has a longer track record (and a current annual expense ratio of 0.81%). Here are annual dividend distributions per share over the last five years, according to FactSet:
|Year||Dividend per share||Increase from the previous year|
|2018||$ 0.27||8%  2017||$ 0.25||9%|
|2014||$ 0 , 24||0%|
Peris said he and his team are looking for companies with "a clear path to dividend growth" and are trying to avoid companies that may be likely to cut the dividend payout.  Many executives will look for companies with dividend ratios of free cash flow that are not very high, to be comfortable with room to increase dividends. But Peris said companies with high payout ratios are usually attractive to him because "they have less money available for buybacks."
While he was careful to emphasize that he did not want to "starve" companies with the cash they need to reinvest in their businesses, Peris said, "once they have made all their relative investments, we tend to ask for the rest. "
"The US stock market is set up quite differently, with free money being spent on repurchases," he said.
When asked how he decides when to sell a stock, Peris said: "Over the last 10 years, the vast majority of exits have been companies that have had a price rise well ahead of the dividend increase rate."
Here are the top 10 holdings (of 41) of the Federated Strategic Value Dividend Fund as of July 31:
|Company||Ticker||Dividend yield||Total return – 2019 to and with August. 23||Share of Fund|
T, + 0.32%
|Philip Morris International Inc.||
|Dominion Energy Inc.||
D, + 1.16%
ABBV, + 0.74%
|BP PLC ADR||
BP, + 0.25%
|Exxon Mobil Corp.||
XOM, + 0.53%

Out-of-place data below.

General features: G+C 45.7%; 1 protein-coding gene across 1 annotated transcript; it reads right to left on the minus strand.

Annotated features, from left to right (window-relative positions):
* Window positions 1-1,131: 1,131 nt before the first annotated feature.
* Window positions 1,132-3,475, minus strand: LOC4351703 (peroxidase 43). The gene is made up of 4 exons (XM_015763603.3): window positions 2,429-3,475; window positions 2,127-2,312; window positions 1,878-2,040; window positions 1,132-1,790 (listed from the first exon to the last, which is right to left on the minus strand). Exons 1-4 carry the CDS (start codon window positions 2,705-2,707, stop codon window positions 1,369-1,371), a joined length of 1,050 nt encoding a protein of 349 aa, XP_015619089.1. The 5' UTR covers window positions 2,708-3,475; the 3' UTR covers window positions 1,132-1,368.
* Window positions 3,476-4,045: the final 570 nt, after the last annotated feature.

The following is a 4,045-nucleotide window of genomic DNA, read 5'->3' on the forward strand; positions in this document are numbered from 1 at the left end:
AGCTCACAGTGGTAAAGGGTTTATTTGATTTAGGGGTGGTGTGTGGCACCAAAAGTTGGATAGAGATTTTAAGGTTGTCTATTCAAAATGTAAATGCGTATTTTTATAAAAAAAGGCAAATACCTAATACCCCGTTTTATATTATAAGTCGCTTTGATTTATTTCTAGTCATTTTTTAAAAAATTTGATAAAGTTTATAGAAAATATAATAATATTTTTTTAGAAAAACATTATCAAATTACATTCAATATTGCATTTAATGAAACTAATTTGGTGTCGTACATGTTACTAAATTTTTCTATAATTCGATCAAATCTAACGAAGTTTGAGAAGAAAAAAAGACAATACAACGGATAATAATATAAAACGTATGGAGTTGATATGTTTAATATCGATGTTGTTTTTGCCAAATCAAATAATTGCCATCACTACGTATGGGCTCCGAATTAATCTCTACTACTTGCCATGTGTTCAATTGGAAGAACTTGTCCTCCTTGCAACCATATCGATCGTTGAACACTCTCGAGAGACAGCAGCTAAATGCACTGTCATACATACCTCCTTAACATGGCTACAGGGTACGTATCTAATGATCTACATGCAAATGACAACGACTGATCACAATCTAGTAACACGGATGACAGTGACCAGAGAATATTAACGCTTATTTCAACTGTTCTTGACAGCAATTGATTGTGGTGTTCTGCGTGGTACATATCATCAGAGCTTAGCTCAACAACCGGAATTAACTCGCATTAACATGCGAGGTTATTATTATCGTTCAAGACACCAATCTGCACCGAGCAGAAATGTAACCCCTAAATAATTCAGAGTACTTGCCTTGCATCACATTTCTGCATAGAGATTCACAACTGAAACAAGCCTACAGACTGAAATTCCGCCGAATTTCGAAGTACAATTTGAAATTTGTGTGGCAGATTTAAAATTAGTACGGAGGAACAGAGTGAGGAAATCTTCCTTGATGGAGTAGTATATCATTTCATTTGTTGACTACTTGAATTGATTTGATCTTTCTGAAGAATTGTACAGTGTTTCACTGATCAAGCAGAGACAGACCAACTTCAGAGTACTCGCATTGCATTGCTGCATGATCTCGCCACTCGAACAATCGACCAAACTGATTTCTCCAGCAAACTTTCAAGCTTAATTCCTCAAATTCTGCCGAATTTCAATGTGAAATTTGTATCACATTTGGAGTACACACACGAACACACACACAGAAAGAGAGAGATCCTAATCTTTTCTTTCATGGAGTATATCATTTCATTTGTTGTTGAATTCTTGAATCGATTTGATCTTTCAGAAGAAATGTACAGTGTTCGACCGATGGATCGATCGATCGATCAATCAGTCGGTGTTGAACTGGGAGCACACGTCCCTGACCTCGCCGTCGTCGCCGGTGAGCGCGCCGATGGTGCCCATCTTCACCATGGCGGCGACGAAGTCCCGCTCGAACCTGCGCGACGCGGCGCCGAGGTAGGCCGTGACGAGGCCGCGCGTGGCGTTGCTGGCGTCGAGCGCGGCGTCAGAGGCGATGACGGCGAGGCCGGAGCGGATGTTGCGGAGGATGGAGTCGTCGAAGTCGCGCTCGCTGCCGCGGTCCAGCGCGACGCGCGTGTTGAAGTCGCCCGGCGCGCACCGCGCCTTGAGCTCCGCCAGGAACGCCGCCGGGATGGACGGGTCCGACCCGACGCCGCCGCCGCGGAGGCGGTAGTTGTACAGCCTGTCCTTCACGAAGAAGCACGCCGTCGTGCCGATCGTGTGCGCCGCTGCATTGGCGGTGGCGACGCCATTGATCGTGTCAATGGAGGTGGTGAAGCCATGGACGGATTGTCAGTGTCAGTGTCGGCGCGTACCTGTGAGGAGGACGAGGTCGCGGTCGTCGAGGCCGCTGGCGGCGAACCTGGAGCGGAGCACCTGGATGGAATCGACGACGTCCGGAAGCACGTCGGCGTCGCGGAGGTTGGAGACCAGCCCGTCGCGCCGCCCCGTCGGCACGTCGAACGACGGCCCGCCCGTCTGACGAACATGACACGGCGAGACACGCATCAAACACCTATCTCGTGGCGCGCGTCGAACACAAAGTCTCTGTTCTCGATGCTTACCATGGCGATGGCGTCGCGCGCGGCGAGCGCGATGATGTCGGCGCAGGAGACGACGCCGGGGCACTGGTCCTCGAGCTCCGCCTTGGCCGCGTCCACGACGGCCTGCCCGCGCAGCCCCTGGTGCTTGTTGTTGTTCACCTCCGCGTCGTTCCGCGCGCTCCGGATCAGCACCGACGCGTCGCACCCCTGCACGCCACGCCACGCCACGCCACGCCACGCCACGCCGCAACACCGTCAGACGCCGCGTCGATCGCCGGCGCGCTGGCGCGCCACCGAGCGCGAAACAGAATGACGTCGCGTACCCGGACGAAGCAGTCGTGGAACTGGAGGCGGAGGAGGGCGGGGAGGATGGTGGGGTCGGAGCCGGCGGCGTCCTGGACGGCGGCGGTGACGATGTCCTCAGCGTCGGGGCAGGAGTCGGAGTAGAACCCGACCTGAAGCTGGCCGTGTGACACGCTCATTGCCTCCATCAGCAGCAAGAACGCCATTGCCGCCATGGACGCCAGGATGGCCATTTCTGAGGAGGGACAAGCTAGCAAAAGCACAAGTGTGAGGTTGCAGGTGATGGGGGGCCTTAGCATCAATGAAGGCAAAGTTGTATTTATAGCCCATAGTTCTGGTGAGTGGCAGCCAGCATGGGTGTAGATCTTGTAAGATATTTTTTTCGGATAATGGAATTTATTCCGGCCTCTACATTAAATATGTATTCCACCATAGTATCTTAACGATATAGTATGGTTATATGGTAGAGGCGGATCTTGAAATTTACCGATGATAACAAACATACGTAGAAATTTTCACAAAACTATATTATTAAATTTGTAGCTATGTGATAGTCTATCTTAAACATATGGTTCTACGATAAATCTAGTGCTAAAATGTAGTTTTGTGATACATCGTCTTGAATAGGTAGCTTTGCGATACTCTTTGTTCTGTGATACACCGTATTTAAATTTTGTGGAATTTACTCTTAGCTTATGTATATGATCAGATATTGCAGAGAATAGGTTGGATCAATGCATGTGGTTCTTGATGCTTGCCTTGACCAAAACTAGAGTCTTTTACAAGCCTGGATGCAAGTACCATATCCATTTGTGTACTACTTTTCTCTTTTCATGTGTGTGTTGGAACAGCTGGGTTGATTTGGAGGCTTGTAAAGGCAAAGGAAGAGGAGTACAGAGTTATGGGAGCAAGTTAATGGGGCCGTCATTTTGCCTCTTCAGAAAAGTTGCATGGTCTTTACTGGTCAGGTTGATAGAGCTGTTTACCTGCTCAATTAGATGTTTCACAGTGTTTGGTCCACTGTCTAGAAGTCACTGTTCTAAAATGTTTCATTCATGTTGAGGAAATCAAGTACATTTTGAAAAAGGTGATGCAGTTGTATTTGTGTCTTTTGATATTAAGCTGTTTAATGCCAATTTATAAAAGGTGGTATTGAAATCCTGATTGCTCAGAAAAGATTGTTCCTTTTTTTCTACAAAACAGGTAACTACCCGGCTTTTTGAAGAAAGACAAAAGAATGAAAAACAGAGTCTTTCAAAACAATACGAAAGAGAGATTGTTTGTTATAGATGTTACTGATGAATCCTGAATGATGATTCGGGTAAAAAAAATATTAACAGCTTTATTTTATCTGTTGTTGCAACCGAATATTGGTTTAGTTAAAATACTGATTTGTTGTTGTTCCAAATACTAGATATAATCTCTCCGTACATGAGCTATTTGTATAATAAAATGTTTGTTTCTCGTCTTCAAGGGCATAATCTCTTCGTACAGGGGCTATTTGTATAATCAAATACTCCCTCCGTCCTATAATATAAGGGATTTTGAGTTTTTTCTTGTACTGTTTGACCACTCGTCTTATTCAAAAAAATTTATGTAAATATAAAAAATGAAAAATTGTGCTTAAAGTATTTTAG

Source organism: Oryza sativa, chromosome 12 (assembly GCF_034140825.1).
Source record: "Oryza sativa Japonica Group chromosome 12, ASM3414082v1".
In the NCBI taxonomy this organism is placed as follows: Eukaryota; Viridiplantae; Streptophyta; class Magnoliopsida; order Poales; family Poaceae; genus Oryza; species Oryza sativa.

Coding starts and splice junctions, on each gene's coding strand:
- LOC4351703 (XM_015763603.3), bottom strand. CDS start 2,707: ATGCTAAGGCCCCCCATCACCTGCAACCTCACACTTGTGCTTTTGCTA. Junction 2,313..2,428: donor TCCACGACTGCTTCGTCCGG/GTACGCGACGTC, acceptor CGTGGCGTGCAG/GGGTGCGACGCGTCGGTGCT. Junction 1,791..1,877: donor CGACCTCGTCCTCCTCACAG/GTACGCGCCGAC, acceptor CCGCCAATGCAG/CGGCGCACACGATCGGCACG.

KO, + 1.49%
|Verizon Communications Inc.||
VZ, + 1.41%
SO, + 1.14%
|Duke Energy Corp.||
DUK, + 0.67%
|Sources: Federated Investors, FactSet|
Here are the top 10 shares (out of 43) of the Federated International Strategic Value Dividend Fund 31 July:
|Company||Ticker||Dividend Dividend||Total Return – 2019 to August 23||Share of Fund|
BCE, + 0.32 %
|National Grid PLC||
NG, + 0.61%
ENB, + 0.86%
SAN, + 0.29%
|Zurich Insurance Group Ltd.||
ZURN, + 0.26%
|Canadian Imperial Bank of Commerce||
CM, + 0.82%
|TC Energy Corp.||
TRP, + 0.48%
FP, + 0.60%
|Sources: Federated Investors, FactSet|
Income and return cost
Instead of pointing out that a focus on total return may be best for long-term investors seeking growth, we have looked at the revenue – and increasing revenue – in this article. Peris said it was "super important" for investors to understand return-on-price. If you buy shares in a company that later raises the dividend, today's return may not increase if the shares have risen, but your return, based on what you paid for your shares , will increase. The same will be the case for a mutual fund that increases the dividend distribution.
An excellent example of how patience can pay off is provided by Southern Co.
SO, + 1.14% ,
the ninth largest stake in the Federated Strategic Value Dividend Fund.
If you had purchased shares in Southern on August 22, 2014, you would have paid $ 43.68 per share. The quarterly dividend at that time was $ 0.525 per share, at a return of 4.81%. The stock price August 23, 2019 was $ 57.68. The current quarterly dividend payout ratio for Southern is NOK 62 per share. So today's return has fallen to 4.30%. If you did not reinvest the dividend, the return-on-price would increase to 5.68%. There is an attractive return in this environment, and in this case you would also have a capital appreciation of 32% over the five years.